A followup to my earlier post--Douthat makes a really good point in his penultimate paragraph about the necessity of grounding liberalism deeply in the faith tradition. But how does he know that it isn't being so grounded? Certainly the liberal leadership of my own denomination (and Episcopalians as well) are well educated and deeply grounded in theology and scripture; I know, because I talk to them a lot. That this doesn't get through to an outsider (or for that matter to a lot of those in the pews) is hardly surprising, for it never has--and in the case of the congregants, when it has they've had ways of getting back at those challenging their self-regard. It ain't easy for an institution to be rigorously faithful and also identify with the world, and the consequences can be pretty confusing for someone like Douthat whose understanding of liberal mainline protestantism comes mainly from its enemies.

  • JEA on July 15, 2012 4:57 PM:

    Don't you know, the only "real" Christians are the conservatives ones???

  • Daryl McCullough on July 15, 2012 5:06 PM:

    I can't tell what the heck those CAPTCHA letters are. Does that mean I'm a robot? My parents never told me...

  • DJ on July 15, 2012 5:55 PM:

    Sunday Mass is a holy day of obligation.

    These are the Holy Days of Obligation:

    http://www.beginningcatholic.com/catholic-holy-days-of-obligation.html

  • bad Jim on July 15, 2012 6:20 PM:

    You need to take into account Latino immigration for the period under consideration, which would reduce the retention rate for the original population of Catholics.

  • Josef K on July 15, 2012 6:43 PM:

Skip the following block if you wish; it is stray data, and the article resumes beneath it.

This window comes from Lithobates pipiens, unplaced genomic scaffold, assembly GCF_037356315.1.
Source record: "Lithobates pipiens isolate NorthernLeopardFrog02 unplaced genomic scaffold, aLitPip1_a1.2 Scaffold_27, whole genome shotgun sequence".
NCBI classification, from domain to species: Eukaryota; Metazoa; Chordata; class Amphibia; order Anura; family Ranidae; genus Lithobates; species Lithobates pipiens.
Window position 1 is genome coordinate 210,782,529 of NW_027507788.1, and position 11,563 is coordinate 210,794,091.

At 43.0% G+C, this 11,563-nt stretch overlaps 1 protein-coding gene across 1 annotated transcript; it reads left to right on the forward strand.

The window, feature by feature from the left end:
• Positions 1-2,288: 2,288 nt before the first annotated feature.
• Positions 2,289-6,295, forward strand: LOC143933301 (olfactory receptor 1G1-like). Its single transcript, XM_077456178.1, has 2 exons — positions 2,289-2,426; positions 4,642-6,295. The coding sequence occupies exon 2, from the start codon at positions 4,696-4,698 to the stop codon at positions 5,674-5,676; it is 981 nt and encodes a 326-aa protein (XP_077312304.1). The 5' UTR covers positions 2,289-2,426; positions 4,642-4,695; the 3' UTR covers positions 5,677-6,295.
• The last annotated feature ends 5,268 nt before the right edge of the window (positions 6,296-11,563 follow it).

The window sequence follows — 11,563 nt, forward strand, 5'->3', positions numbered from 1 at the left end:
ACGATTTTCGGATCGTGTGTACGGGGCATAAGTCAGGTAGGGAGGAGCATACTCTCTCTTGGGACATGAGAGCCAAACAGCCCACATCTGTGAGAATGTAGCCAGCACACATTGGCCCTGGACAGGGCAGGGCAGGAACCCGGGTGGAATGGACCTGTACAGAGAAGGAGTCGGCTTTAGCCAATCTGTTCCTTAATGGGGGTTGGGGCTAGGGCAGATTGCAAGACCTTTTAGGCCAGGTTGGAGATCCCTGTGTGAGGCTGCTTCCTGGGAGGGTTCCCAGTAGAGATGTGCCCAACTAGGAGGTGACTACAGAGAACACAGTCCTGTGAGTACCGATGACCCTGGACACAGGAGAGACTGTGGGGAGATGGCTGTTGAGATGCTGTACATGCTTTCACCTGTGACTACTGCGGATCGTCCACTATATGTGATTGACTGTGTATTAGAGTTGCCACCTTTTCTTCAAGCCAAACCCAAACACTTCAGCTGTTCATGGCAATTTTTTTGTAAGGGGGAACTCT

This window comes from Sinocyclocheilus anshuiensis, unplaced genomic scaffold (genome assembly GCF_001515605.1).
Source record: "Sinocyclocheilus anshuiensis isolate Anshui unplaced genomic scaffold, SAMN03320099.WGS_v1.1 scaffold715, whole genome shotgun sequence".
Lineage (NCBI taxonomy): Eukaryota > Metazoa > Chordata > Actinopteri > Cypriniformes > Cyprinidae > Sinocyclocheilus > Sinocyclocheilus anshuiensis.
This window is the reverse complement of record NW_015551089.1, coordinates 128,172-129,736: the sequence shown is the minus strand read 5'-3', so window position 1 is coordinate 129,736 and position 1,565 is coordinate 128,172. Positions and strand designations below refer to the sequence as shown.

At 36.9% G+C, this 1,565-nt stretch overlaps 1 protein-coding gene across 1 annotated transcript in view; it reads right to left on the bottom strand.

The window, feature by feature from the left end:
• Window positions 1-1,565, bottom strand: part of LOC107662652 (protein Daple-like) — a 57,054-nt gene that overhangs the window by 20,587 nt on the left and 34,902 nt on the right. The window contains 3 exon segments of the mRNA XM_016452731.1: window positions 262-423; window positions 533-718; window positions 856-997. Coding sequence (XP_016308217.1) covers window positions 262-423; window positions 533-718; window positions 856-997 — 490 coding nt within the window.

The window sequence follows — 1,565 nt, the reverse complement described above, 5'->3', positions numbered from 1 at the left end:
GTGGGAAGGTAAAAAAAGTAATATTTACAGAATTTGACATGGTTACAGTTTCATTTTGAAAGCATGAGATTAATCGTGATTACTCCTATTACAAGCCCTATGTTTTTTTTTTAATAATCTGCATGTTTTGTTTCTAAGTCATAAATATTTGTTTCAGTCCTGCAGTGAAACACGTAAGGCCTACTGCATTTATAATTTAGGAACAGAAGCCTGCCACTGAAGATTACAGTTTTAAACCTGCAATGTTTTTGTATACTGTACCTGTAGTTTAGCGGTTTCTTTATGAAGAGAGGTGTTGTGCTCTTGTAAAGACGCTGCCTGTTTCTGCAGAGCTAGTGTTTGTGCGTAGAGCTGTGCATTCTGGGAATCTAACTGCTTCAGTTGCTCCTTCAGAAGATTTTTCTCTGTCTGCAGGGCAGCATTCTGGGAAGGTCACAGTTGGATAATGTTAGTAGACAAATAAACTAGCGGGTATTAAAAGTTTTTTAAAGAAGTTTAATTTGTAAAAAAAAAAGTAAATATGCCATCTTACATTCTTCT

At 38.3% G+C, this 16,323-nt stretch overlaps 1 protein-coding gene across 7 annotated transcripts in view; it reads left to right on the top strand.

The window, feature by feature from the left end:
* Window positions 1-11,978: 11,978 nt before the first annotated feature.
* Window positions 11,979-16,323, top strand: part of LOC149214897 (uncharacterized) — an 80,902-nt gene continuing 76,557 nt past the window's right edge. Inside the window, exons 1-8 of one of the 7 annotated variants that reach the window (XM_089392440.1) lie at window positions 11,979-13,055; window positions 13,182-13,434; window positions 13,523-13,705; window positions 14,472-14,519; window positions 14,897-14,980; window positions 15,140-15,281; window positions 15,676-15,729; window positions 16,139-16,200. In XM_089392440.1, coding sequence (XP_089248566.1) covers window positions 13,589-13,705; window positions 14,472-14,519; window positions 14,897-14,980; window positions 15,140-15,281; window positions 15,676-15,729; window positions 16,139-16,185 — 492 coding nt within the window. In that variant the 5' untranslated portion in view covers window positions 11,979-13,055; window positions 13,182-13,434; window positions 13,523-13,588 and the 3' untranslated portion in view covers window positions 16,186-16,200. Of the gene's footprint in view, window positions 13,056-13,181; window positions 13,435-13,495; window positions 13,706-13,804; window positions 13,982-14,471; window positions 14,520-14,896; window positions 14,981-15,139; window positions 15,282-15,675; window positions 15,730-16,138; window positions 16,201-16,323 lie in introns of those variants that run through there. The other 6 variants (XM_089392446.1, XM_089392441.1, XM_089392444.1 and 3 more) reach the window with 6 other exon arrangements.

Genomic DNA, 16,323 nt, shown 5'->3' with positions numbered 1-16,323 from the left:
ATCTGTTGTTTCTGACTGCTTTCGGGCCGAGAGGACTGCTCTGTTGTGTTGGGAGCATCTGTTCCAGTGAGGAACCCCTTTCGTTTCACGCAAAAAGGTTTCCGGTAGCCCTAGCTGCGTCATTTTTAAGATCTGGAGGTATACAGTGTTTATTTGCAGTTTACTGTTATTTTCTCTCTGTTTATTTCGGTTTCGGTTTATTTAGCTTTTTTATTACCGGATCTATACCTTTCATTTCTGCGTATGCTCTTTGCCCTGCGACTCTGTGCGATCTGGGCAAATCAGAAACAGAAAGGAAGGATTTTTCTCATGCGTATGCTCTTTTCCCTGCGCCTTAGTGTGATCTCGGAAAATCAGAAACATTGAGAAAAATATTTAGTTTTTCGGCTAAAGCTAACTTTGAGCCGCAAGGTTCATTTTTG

From Daryl McCullough @4:12 PM:

    Adele,

    Okay, so the Catholic leadership needs to be changed. When is the Pope up for re-election?

    I'm presuming this is meant as a joke, although it might help bump up involvement in Mother Church if its leadership were more directly accountable to its supposed flock. Certainly it couldn't get much worse, either morally or financially, if the laity were the actual leaders.

  • sjay on July 15, 2012 6:53 PM:

    1) "Sunday Mass is a holy day of obligation. If you don't believe this, you're pretty much 'self-excommunicated,' to use the language of the bishops."

    Not really.

    2) With regard to liberal vs. conservative orders, supposedly orders affiliated with the conservative alternative to the LCWR, the CMSWR, are growing and have an average age of 35, as compared to the LCWR's 73. They represent, however, only about 20% of the women religious in the U.S. That proportion should increase if their membership assertions are correct. Looking at the website for the Nashville Dominicans, one of the more prominent CMSWR orders, it does seem that they are receiving new postulants.